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how to help your student choose a college major

How to Help your Student Choose a College Major

  |   Christian Parenting, Parenting/Homeschooling in General, Teaching High School   |   2 Comments

by Dorita Deierlein

Did you know that according to Gallup poll data people who use their strengths are six times more likely to be engaged in their work and three times more likely to say they have an excellent quality of life?

One important step in the process of identifying a career based on your student’s strengths is choosing the right college major.

Is your high school student undecided when it comes to choosing a college major, or does he know what he wants to do? Selecting college majors and careers is exciting, but often involves uncertainty and questions. However, there are ways you as a parent can assist your student in selecting a college major.   Begin by seeking God’s direction as you and your student explore his God given strengths, values, and interests.

Steps to help your student choose a college major:

 

1. Explore Strengths

Strengths involve skills, qualities, and personal characteristics that come naturally. They are part of the way God designs us. In what area does your student naturally excel? Strengths can be hard for us to identify in ourselves so it can be helpful for your student to ask others to assist him in discovering strengths. What do friends, family members, and authority figures respect and appreciate in your student? Look for places of excitement, energy, enthusiasm, and motivation. Working in areas that utilize our strengths is motivating and energizing.

 

2. Identify Interests and Passions

What does your student love to do? What are his favorite courses in school? Think about activities where he has been so engaged that he lost all track of time. Have your student describe his ideal job. What would he find joy in doing each day? Also ask him what he doesn’t enjoy doing.  Being aware of what you don’t enjoy doing is helpful in giving direction.  Is it realistic that this interest can support your student, or is it more appropriate as a hobby?  Even if it is better suited as a hobby, there is often an element or theme of that interest that can be part of a college major or future job.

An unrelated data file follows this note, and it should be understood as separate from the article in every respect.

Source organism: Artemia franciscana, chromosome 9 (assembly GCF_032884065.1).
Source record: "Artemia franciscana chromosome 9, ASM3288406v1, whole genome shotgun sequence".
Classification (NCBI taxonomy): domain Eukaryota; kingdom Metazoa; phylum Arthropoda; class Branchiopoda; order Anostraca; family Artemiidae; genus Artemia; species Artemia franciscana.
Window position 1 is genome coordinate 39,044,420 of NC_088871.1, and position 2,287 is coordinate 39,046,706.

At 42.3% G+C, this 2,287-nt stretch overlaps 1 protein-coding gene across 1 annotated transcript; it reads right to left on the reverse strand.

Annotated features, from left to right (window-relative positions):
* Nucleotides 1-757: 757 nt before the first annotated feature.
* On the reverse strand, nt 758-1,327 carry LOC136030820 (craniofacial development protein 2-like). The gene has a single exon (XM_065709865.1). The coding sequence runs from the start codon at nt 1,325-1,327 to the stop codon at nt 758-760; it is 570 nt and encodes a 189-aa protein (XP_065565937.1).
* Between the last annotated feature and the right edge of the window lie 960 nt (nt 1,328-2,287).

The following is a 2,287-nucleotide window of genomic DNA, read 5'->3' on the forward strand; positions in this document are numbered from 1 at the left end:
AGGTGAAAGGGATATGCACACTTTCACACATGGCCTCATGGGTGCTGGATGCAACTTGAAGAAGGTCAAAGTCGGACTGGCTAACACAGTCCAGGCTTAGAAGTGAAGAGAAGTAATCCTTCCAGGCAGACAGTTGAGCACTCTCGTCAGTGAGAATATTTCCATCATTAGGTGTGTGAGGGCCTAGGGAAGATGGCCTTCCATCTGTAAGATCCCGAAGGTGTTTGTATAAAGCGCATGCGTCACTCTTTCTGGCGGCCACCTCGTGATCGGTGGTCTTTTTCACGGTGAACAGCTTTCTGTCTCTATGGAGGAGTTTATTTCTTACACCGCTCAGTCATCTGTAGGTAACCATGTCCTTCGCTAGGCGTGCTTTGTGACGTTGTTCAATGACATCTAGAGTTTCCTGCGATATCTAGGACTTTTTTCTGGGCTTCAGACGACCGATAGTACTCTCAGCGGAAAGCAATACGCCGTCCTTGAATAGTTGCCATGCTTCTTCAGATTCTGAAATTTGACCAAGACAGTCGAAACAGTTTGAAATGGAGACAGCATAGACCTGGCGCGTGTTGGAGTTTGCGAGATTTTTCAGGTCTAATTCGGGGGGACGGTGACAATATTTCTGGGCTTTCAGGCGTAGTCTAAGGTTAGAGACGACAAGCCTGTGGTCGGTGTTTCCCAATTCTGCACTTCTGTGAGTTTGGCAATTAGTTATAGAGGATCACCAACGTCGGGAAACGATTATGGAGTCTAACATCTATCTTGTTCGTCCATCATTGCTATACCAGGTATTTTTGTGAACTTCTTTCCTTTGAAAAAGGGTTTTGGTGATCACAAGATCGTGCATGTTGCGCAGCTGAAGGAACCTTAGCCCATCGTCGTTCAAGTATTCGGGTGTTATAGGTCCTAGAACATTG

3. Discover Core Values

What matters most to your student? Core values are traits or qualities that represent an individual’s highest priorities, fundamental beliefs, and core driving forces.  Knowing your core values makes decision-making easier and more effective. When we are in alignment with our core values we are living authentically and stress and frustration are reduced.

 

4. Explore careers and college majors

  • Have him identify three jobs that use his interests, values, and strengths
  • Talk with people who work in careers that interest him and encourage him to make appointments to shadow some of them
  • When he talks with people in careers of interest, suggest he find out what college majors prepared them for their work
  • Look for volunteer opportunities in areas that interest him
  • Research together the field he is considering

As you approach this season in your student’s life, be encouraged. Explore together and have fun discovering how God uniquely created your student. Approach this with a learner’s mindset and remember that your student will continue to acquire and build skills throughout his life. Encourage your student to also seek God’s direction.  He created your child with specific interests, values, and strengths and will lead you both as you seek His guidance.

What have you and your student discovered as you explored college majors?

Dorita Deierlein, former home schooling mom, now life coach, partners with students, young adults, parents, and empty nesters as they navigate life’s transitions and seek God’s next best step. To find out more about how Dorita can assist you contact her at dorita@doritalifecoaching or visit her website http://www.doritalifecoaching.com.

 

 

2 Comments
  • candice brock | Aug 13, 2015 at 1:38 pm

    Dana, can you contact me? I’m needing to purchase curriculum.

    • Dana | Aug 15, 2015 at 5:23 pm

      Of course, Candice ~ emailing you now.

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